DUBAI (Reuters) - The prime minister of the United Arab Emirates said on Monday that the treatment of a U.S. citizen who spent nine months in jail for posting a parody video on YouTube was unsatisfactory, and suggested it was a mistake the UAE would learn from.
Shezanne Cassim was detained in April and sentenced to a year in prison in the Gulf Arab state in December on cybercrime charges for his video, a 20-minute "mockumentary" that pokes fun at young Emirati men who imitate U.S. hip-hop culture.
Asked by the British broadcaster BBC whether Cassim's case had been handled in a satisfactory way, Sheikh Mohammed bin Rashid Al Maktoum said: "No ... We are not perfect and we try to change it. Any mistakes, we go in and try to change it. We're not perfect, but we are doing our best."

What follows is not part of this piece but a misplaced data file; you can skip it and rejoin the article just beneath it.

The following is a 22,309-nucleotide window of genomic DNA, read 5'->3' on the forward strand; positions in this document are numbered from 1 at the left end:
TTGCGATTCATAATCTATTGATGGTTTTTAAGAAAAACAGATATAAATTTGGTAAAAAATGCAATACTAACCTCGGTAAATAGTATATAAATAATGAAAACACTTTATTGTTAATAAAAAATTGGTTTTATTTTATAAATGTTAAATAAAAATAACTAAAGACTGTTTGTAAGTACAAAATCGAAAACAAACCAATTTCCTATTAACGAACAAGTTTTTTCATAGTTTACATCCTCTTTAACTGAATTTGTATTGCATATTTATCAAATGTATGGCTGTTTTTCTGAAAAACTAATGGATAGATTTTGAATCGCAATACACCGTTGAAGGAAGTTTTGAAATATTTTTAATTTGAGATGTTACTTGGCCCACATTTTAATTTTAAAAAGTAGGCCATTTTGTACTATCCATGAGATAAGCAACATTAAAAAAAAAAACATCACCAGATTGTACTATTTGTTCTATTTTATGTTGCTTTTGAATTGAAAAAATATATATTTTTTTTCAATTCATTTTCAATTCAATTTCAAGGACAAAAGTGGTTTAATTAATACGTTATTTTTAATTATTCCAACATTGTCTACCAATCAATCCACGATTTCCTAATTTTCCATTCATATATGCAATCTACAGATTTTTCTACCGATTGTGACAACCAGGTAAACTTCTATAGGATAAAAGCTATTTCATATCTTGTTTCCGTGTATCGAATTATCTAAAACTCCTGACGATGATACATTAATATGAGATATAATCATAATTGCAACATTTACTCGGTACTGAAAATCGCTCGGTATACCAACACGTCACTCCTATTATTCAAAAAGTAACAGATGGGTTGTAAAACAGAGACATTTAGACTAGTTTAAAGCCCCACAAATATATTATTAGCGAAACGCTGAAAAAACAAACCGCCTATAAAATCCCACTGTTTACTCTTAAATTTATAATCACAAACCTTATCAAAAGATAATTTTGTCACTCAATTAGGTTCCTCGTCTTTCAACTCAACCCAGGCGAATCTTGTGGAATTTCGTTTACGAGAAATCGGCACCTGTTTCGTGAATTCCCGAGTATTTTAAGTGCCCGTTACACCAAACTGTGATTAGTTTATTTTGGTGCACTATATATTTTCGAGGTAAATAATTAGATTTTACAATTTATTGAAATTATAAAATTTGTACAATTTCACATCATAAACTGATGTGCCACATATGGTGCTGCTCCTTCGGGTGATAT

Cassim, who was also fined 10,000 UAE dirhams ($2,700), was released last week and returned home to the United States, saying he had done nothing wrong.
He said he had been held with limited information in a prison with few facilities, and not told what crime he was accused of until about five months after he was apprehended.
(This corrected version of the story makes clear Sheikh Mohammed was asked whether treatment was unsatisfactory, not unfair)
(Reporting by Yara Bayoumy; writing by Elizabeth Piper; Editing by William Maclean and Kevin Liffey)